An epilepsy word cloud.

The study, titled A prospective open-label trial of a CBD/THC cannabis oil in dravet syndrome, was published by the journal Annals of Clinical and Translational Neurology.  According to the Dravet Foundation, dravet syndrome, also known as Severe Myoclonic Epilepsy of Infancy (SMEI), “is a rare and catastrophic form of intractable epilepsy that begins in infancy”, with “an estimated incidence rate of 1:16,000 to 1:21,000”.

The study’s abstract starts by stating that “Both Δ9 Tetrahydrocannabidiol (THC) and cannabidiol (CBD) components of cannabis, have been shown to have anticonvulsant effects. Cannabis oils are used to treat seizures in drug-resistant epilepsy (DRE).” It then goes on to note that “Recent trials provide data on dosing, side effects, and efficacy of CBD, yet there is a paucity of information on THC in epilepsy.”

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Study: Cannabinoids May Inhibit Tumor Growth in Triple Negative Breast Cancer

According to a new study published by the journal Photodiagnosis and Photodynamic Therapy, cannabinoids may inhibit tumor growth in triple negative breast cancer.

The study states that “Triple negative breast cancer (TNBC) is the deadliest form of breast cancer because compared with other types of breast cancer, it is more aggressive, diagnosed at later stage and more likely to develop recurrence”. Many patients “do not experience adequate tumor control after current clinical treatments involving surgical removal, chemotherapy and/or radiotherapy, leading to disease progression and significantly decreased quality of life.”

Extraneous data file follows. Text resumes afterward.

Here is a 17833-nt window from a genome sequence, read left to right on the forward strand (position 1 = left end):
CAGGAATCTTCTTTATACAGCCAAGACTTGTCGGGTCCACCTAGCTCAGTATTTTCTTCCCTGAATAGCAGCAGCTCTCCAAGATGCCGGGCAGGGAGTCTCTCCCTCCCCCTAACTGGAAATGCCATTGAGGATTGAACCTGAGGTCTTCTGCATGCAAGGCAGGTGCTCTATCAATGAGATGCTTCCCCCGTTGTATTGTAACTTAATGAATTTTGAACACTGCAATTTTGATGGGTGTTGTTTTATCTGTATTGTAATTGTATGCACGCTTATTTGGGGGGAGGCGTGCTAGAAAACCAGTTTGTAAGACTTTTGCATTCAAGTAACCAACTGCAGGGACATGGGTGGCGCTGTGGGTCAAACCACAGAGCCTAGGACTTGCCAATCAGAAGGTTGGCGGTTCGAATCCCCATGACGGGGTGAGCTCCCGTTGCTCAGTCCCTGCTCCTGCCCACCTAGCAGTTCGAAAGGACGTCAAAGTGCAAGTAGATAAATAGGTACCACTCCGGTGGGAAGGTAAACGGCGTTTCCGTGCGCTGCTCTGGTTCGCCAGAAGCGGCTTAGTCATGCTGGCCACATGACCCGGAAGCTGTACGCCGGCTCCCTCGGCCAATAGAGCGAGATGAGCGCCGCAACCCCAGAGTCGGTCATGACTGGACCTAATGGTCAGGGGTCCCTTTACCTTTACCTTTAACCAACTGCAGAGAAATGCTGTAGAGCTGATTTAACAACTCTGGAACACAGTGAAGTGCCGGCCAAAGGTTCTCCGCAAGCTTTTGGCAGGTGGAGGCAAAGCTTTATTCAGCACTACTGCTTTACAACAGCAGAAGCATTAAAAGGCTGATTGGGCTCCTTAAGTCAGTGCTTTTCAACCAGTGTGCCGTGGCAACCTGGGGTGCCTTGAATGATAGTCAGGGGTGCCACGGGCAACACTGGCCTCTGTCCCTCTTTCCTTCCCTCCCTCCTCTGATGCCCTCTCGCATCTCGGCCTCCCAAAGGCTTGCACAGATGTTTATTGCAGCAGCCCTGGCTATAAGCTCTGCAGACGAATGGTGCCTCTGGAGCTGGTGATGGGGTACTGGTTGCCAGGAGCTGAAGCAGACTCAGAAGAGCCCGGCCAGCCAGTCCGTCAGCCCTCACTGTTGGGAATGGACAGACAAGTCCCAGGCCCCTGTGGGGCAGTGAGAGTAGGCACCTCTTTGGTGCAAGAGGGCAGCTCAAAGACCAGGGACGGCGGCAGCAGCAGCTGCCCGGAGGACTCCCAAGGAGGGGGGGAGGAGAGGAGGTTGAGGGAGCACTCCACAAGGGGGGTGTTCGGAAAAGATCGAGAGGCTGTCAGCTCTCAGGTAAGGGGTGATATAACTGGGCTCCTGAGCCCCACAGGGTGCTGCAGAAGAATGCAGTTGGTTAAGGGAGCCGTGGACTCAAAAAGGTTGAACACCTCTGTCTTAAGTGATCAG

Here researchers “report a new combinatory therapy strategy involving cannabinoid-based medicine and photodynamic therapy (PDT) for the treatment of TNBC.” They found that “the combined CB2R agonist and TSPO-PDT treatment resulted in synergistic inhibition in TNBC cell and tumor growth.”

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Study: CBD Could Prevent Haloperidol-Induced Orofacial Dyskinesia

Cannabidiol (CBD) may prevent haloperidol-induced orofacial dyskinesia, according  to new research being published by the journal Brain, Behavior, and Immunity; the research was epublished by the National Institute of Health.

“The chronic use of drugs that reduce the dopaminergic neurotransmission can cause a hyperkinetic movement disorder called tardive dyskinesia (TD)”, states the study’s abstract. “The pathophysiology of this disorder is not entirely understood but could involve oxidative and neuroinflammatory mechanisms. Cannabidiol (CBD), the major non-psychotomimetic compound present in Cannabis sativa plant, could be a possible therapeutic alternative for TD.”